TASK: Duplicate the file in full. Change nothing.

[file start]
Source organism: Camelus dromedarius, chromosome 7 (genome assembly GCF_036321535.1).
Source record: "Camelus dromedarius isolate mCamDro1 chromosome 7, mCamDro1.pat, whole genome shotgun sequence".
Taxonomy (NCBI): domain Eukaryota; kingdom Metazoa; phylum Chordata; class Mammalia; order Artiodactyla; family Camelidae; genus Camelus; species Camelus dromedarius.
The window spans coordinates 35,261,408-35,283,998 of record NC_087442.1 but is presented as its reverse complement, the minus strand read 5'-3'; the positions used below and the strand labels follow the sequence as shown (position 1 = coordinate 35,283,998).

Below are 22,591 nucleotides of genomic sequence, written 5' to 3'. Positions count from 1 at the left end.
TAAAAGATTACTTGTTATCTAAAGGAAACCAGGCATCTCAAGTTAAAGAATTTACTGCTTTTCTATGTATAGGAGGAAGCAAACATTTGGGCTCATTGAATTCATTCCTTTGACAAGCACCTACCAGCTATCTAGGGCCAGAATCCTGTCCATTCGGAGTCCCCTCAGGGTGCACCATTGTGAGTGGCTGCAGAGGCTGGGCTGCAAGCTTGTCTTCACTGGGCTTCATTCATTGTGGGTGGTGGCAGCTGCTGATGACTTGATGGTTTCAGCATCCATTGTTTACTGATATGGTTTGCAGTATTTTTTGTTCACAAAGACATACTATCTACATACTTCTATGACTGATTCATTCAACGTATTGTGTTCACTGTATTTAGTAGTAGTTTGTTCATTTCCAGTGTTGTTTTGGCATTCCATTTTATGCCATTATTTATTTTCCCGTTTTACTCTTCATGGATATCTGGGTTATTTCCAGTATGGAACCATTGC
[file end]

Source organism: Camelus dromedarius, chromosome 7 (genome assembly GCF_036321535.1).
Source record: "Camelus dromedarius isolate mCamDro1 chromosome 7, mCamDro1.pat, whole genome shotgun sequence".
Taxonomy (NCBI): domain Eukaryota; kingdom Metazoa; phylum Chordata; class Mammalia; order Artiodactyla; family Camelidae; genus Camelus; species Camelus dromedarius.
The window spans coordinates 35,261,408-35,283,998 of record NC_087442.1 but is presented as its reverse complement, the minus strand read 5'-3'; the positions used below and the strand labels follow the sequence as shown (position 1 = coordinate 35,283,998).

Below are 22,591 nucleotides of genomic sequence, written 5' to 3'. Positions count from 1 at the left end.
TAAAAGATTACTTGTTATCTAAAGGAAACCAGGCATCTCAAGTTAAAGAATTTACTGCTTTTCTATGTATAGGAGGAAGCAAACATTTGGGCTCATTGAATTCATTCCTTTGACAAGCACCTACCAGCTATCTAGGGCCAGAATCCTGTCCATTCGGAGTCCCCTCAGGGTGCACCATTGTGAGTGGCTGCAGAGGCTGGGCTGCAAGCTTGTCTTCACTGGGCTTCATTCATTGTGGGTGGTGGCAGCTGCTGATGACTTGATGGTTTCAGCATCCATTGTTTACTGATATGGTTTGCAGTATTTTTTGTTCACAAAGACATACTATCTACATACTTCTATGACTGATTCATTCAACGTATTGTGTTCACTGTATTTAGTAGTAGTTTGTTCATTTCCAGTGTTGTTTTGGCATTCCATTTTATGCCATTATTTATTTTCCCGTTTTACTCTTCATGGATATCTGGGTTATTTCCAGTATGGAACCATTGC